Atheists have far better sex lives than religious people who are plagued with guilt during intercourse and for weeks afterwards, researchers have found.
A study discovered that non-believers are more willing to discuss sexual fantasies and are more satisfied with their experiences.
Both groups of people admitted that they carried out the same activities such as masturbation, watching pornography, having oral sex and pursuing affairs.
But followers of religion did not enjoy the experiences as much due to the stigma created by their belief systems, the study found. It left them with intense feelings of regret after they had climaxed.
The findings emerged in the ‘Sex and Secularism’ survey of more than 14,500 people carried out by psychologist Darrel Ray and Amanda Brown from Kansas University.
All of the people who were questioned were found to have sex around the same number of times a week. They also became sexually active at similar ages.
But devoutly religious people rated their sex lives far lower than atheists. They also admitted to strong feelings of guilt afterwards.
Strict religions such as Mormons ranked highest on the scale of sexual guilt. Their average score was 8.19 out of 10. They were followed closely behind by Jehovah’s Witness, Pentecostal, Seventh Day Adventist, and Baptist.
Catholics rated their levels of sexual guilt at 6.34 while Lutherans came slightly lower at 5.88 . In contrast, atheists and agnostics ranked at 4.71 and 4.81 respectively.
The study found that in individuals, the stronger their religious beliefs were the more powerful their feelings of sexual regret.
Of people raised in very religious homes, 22.5 per cent said they were shamed or ridiculed for masturbating compared with only 5.5 percent of people brought up in the least religious homes.
Some 79.9 per cent of people raised in very religious homes said they felt guilty about a specific sexual activity or desire while 26.3 per cent of those raised in secular homes did.
Worryingly, children raised in strongly religious homes were more likely to get their sex education from pornography, as they were not confident enough to talk with their parents.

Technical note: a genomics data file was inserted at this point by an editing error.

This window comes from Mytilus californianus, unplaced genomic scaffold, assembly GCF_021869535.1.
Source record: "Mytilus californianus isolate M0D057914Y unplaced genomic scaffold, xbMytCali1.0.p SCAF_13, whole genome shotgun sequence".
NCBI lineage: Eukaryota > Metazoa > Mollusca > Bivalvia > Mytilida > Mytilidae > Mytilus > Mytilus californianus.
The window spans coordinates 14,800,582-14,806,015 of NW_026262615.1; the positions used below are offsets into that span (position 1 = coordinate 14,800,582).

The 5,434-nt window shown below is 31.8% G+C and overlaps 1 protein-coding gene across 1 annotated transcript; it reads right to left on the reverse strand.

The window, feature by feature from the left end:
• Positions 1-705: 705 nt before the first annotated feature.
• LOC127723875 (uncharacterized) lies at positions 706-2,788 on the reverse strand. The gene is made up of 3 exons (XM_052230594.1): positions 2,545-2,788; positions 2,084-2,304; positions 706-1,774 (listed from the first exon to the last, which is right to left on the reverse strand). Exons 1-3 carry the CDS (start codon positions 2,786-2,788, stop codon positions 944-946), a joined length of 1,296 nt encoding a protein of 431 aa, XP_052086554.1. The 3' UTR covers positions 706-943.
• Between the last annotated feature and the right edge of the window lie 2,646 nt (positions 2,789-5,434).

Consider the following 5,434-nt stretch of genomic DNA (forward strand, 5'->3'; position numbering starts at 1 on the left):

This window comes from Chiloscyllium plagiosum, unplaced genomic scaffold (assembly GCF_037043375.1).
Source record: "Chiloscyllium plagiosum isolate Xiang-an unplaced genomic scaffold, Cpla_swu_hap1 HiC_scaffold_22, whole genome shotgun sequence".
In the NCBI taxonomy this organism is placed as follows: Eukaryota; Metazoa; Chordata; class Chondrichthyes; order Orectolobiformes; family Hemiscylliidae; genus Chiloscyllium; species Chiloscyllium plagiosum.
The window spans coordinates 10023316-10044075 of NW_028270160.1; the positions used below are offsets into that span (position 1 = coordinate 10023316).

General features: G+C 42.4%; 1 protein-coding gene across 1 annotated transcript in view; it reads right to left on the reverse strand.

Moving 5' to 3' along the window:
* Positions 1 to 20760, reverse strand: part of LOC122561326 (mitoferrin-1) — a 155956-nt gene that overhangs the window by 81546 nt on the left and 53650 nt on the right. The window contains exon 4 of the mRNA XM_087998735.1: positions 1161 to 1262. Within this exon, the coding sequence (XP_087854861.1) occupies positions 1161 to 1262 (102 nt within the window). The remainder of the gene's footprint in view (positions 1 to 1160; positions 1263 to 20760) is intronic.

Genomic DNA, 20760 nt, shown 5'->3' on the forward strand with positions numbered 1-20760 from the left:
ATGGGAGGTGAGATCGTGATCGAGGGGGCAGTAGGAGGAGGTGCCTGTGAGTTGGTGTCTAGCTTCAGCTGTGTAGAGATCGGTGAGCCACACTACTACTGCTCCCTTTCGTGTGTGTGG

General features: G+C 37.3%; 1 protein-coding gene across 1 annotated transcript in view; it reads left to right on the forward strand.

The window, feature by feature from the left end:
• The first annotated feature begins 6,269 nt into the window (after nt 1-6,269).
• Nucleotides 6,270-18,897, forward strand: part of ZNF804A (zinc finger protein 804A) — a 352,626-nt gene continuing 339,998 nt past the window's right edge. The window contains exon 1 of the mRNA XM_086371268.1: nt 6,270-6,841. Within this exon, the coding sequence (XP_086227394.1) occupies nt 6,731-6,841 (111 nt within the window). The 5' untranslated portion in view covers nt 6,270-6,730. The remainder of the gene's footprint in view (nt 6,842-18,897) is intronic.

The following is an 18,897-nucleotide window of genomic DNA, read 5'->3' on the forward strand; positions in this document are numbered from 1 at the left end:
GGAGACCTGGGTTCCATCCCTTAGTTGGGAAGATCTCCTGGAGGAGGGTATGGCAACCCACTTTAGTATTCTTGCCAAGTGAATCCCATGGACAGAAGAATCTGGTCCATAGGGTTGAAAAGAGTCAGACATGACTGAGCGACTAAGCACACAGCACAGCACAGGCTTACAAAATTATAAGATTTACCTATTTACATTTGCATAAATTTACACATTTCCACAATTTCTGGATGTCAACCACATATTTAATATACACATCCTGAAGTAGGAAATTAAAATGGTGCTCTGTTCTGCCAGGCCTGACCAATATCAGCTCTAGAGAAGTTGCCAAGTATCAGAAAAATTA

However, there was some good news for religious groups. People who had lost their belief and became atheists reported a significant improvement in sexual satisfaction.
People who had left their beliefs behind said their sex lives were ‘much improved’ and rated their new experiences on average as 7.81 out of ten.
The finding dispelled conventional wisdom that feelings of guilt can continue to trouble people after the religion has faded.
‘We did think that religion would have residual effects in people after they left but our data did not show this. That was a very pleasant surprise. The vast majority seem to shake it off and get on with their sexual lives pretty well,’ Darrel told alternet.org.
He added: ‘Our data shows that people feel very guilty about their sexual behaviour when they are religious, but that does not stop them: it just makes them feel bad.
‘Of course, they have to return to their religion to get forgiveness. It’s like the church gives you the disease, then offers you a fake cure.’
RELIGION ‘MAY AFFECT HEALTH OF BRAIN’
Followers of certain religions may have healthier brains that are less likely to develop Alzheimer’s, scientists have claimed.
Researchers measured changes in the hippocampus are of the brain in a number of patients. The area is responsible for memory and learning.
All human brains shrink slightly with age and reduction in the size of the hippocampus has been linked to Alzheimer’s.
But Protestants were found to have significant less atrophy, or wastage, in that area of the brain that Catholics, non-religious groups and born-again Protestants.
Participants who said that they had had life-changing religious experiences were also found to have large hipppocampus regions.
Experts hope that the findings might lead to preventative measures against brain deterioration.
Researcher Amy from Duke University Medical Centre in Durham, New York, said: ‘One interpretation of our finding – that members of majority religious groups seem to have less atrophy compared with minority religious groups – is that when you feel your beliefs and values are somewhat at odds with those of society as a whole, it may contribute to long-term stress that could have implications for the brain.’